Sichuan Beef Noodle Soup

Here is one of the most popular street dishes in China, the Sichuan Beef Noodle Soup, or 川味红烧牛肉面. A bowl of chewy pulled noodle, covered in a warm, savory, spicy, and mouth-numbing beef soup, with tender braised beef that melts in your mouth. You can find them in a noodle shop on the street, or on the table of fancy restaurant; your mom or grandma would let it simmer all night so you can have a hot bowl of noodle and broth on a cold winter morning, or you can enjoying it with a cold bottle of Snow beer (a very cheap Chinese beer) on a hot summer night after watching a football match.

Though beef is not commonly eaten in China, however, braised beef is a classic dish in Sichuanese cuisine. The water buffalo indigenous to this mouthiness region has tough muscles that not suitable for stir fry, thus the only way to cook it is to either thinly slice the meat, or braise it slowly in flavorful stew.  This dish usually uses the shank of beef for it’s lean muscle and tendon, but we will use chuck roast instead.


You’ll Need:

  • 500 g or 1.1 lb beef chuck (choose fattier cuts)
  • 100 ml or 1/2 cup cooking rice wine
  • 10 g or 1/3 oz tomato paste
  • 10 g or 1/3 oz dark soy sauce
  • 15 g or 1/2 oz doubanjiang/chinese chili bean sauce
  • 15 g or 1/2 oz hoisin sauce
  • 5 g or 1/6 oz sichuan peppercorn
  • 5 g or 1/6 oz coriander seed
  • 1/2 cinnamon stick
  • 1 star anise
  • 1 bay leaf
  • 3 cloves
  • 3 dried chili

How to make this:

  1. Cut the beef chuck into 2 cm (1 inch) cubes, then, place the meat in 0.7 liter (3 cups) of cold water with cooking wine over medium heat, bring it to a boil, skim off the surface foam, and rinse the meat clean. Save the hot water for later use.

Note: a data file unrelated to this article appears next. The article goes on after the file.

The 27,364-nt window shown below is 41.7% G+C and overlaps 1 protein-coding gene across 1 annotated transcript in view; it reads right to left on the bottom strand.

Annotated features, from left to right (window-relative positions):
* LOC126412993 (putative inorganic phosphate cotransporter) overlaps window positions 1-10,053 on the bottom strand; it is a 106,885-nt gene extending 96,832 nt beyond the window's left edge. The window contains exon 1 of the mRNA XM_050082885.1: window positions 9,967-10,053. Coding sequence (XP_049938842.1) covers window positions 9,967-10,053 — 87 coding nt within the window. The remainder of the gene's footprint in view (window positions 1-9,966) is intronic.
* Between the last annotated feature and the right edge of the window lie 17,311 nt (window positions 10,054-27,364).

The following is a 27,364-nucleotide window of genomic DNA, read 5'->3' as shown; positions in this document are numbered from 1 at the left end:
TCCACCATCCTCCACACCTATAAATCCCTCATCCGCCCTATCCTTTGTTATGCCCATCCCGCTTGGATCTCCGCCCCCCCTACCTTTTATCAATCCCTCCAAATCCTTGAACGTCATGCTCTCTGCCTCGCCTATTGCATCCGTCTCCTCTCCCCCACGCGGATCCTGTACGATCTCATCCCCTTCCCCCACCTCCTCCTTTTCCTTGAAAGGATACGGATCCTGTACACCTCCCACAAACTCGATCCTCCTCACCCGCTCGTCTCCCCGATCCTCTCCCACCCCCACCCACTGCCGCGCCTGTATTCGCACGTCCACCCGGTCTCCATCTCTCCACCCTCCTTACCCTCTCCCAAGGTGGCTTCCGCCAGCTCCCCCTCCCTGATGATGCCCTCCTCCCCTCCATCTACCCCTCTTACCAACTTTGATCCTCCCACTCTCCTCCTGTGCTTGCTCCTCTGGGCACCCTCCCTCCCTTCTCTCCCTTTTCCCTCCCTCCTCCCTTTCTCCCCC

2. In a stew pot, add some oil over medium-high heat, when the oil start smoking, add in the Sicilian peppercorn, cloves, star anise, cinnamon, bay leave, coriander seed and dried chili, stir the spices until the oil become aromatic. Spoon out the spices and tie them into a muslin cloth, then add the garlic and spring onion into the same pot, lightly fry them in the oil.
  3. Add the sugar into the oil, let it brown lightly, then add the blanched beef into the pot/pan. Searing all sides of the beef, then add the dark soy sauce, Doubanjiang, Hoisin Sauce and tomato paste, stir until the beef is covered by the sauce and turn dark brown,
  4. Add the still warm beef broth into the pot with the lightly fried spice bag, bring it to a boil, cover with lid, then lower the heat to low, and let it simmer for 90 min (at least).
  5. Pick out the spice bag, raise the heat to high and condense to stew (for about 3 min) slightly for a thicker stew. Sever the stew over some lamian/pulled noodle, and sprinkle on some chopped green onion and coriander, with a splash of hot chili oil,

*The reason this recipe does’t have any salt is because all the Doubanjiang and Hoisin sauce are very salty, so don’t add any salt.